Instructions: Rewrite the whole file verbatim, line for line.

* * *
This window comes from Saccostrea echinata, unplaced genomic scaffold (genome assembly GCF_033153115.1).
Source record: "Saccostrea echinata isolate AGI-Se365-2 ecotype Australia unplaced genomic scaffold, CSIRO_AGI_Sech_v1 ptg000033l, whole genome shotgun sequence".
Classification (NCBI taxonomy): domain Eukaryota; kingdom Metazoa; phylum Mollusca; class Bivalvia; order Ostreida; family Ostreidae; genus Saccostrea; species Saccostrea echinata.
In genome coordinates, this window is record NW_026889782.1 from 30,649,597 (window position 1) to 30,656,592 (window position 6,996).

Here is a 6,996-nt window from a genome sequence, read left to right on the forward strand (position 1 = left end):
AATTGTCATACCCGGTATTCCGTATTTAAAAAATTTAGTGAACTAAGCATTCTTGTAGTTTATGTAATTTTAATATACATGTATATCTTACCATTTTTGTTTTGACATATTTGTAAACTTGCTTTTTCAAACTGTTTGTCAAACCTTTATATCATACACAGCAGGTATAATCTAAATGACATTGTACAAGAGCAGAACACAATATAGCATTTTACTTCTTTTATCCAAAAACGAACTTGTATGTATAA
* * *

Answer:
This window comes from Saccostrea echinata, unplaced genomic scaffold (genome assembly GCF_033153115.1).
Source record: "Saccostrea echinata isolate AGI-Se365-2 ecotype Australia unplaced genomic scaffold, CSIRO_AGI_Sech_v1 ptg000033l, whole genome shotgun sequence".
Classification (NCBI taxonomy): domain Eukaryota; kingdom Metazoa; phylum Mollusca; class Bivalvia; order Ostreida; family Ostreidae; genus Saccostrea; species Saccostrea echinata.
In genome coordinates, this window is record NW_026889782.1 from 30,649,597 (window position 1) to 30,656,592 (window position 6,996).

Here is a 6,996-nt window from a genome sequence, read left to right on the forward strand (position 1 = left end):
AATTGTCATACCCGGTATTCCGTATTTAAAAAATTTAGTGAACTAAGCATTCTTGTAGTTTATGTAATTTTAATATACATGTATATCTTACCATTTTTGTTTTGACATATTTGTAAACTTGCTTTTTCAAACTGTTTGTCAAACCTTTATATCATACACAGCAGGTATAATCTAAATGACATTGTACAAGAGCAGAACACAATATAGCATTTTACTTCTTTTATCCAAAAACGAACTTGTATGTATAA